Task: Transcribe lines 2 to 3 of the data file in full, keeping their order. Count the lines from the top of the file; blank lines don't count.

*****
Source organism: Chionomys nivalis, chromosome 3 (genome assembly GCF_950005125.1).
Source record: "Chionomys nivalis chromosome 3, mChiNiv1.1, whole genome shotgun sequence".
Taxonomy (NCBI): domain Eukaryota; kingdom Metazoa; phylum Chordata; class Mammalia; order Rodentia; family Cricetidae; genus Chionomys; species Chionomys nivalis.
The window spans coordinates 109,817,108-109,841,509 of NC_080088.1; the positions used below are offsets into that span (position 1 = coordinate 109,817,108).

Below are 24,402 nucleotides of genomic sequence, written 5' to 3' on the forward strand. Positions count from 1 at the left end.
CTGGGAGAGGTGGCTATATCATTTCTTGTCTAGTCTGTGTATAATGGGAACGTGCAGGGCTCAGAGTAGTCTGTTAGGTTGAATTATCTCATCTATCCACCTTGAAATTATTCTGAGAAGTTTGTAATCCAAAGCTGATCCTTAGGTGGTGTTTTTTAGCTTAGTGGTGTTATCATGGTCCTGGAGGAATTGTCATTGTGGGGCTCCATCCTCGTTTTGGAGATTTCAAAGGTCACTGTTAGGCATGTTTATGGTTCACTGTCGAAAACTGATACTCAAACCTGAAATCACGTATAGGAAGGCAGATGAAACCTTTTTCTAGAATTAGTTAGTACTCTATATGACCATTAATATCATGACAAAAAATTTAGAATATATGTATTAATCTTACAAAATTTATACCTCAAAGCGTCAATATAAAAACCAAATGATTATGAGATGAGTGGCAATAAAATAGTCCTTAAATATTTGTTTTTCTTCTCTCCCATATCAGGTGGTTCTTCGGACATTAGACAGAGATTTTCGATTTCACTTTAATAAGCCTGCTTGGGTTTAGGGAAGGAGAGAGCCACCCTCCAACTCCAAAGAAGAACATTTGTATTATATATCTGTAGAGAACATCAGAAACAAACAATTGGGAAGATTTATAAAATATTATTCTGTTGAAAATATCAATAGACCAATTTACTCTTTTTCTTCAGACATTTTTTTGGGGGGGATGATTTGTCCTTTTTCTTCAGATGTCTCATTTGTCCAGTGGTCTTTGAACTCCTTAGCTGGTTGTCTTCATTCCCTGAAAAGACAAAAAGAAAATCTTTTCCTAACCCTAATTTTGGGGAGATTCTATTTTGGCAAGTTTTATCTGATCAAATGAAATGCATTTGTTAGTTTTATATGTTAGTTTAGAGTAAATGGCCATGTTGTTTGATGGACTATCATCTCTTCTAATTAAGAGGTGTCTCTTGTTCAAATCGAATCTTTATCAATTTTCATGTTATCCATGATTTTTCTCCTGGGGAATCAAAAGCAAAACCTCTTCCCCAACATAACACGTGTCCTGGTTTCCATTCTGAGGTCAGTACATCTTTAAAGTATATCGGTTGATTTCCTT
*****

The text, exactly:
Source record: "Chionomys nivalis chromosome 3, mChiNiv1.1, whole genome shotgun sequence".
Taxonomy (NCBI): domain Eukaryota; kingdom Metazoa; phylum Chordata; class Mammalia; order Rodentia; family Cricetidae; genus Chionomys; species Chionomys nivalis.